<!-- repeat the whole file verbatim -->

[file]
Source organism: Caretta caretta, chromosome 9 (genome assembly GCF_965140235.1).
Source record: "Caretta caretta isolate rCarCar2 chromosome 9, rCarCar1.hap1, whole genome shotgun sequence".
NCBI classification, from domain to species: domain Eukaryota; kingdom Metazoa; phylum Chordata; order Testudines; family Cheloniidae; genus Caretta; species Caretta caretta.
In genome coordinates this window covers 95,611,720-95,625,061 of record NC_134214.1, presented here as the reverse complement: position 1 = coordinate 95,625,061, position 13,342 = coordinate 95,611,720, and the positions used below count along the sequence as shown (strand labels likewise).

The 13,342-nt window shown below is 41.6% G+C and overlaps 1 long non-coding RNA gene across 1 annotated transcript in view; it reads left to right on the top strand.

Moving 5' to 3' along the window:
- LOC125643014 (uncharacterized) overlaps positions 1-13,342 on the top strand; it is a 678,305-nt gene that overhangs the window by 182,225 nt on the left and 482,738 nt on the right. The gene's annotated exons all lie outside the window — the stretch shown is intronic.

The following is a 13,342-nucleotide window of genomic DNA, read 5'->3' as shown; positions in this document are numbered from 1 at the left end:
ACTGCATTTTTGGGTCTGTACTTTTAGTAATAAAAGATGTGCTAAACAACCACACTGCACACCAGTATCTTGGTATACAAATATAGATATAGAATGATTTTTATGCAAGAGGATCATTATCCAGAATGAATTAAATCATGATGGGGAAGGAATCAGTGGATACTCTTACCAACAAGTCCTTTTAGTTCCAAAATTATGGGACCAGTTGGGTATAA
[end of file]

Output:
Source organism: Caretta caretta, chromosome 9 (genome assembly GCF_965140235.1).
Source record: "Caretta caretta isolate rCarCar2 chromosome 9, rCarCar1.hap1, whole genome shotgun sequence".
NCBI classification, from domain to species: domain Eukaryota; kingdom Metazoa; phylum Chordata; order Testudines; family Cheloniidae; genus Caretta; species Caretta caretta.
In genome coordinates this window covers 95,611,720-95,625,061 of record NC_134214.1, presented here as the reverse complement: position 1 = coordinate 95,625,061, position 13,342 = coordinate 95,611,720, and the positions used below count along the sequence as shown (strand labels likewise).

The 13,342-nt window shown below is 41.6% G+C and overlaps 1 long non-coding RNA gene across 1 annotated transcript in view; it reads left to right on the top strand.

Moving 5' to 3' along the window:
- LOC125643014 (uncharacterized) overlaps positions 1-13,342 on the top strand; it is a 678,305-nt gene that overhangs the window by 182,225 nt on the left and 482,738 nt on the right. The gene's annotated exons all lie outside the window — the stretch shown is intronic.

The following is a 13,342-nucleotide window of genomic DNA, read 5'->3' as shown; positions in this document are numbered from 1 at the left end:
ACTGCATTTTTGGGTCTGTACTTTTAGTAATAAAAGATGTGCTAAACAACCACACTGCACACCAGTATCTTGGTATACAAATATAGATATAGAATGATTTTTATGCAAGAGGATCATTATCCAGAATGAATTAAATCATGATGGGGAAGGAATCAGTGGATACTCTTACCAACAAGTCCTTTTAGTTCCAAAATTATGGGACCAGTTGGGTATAA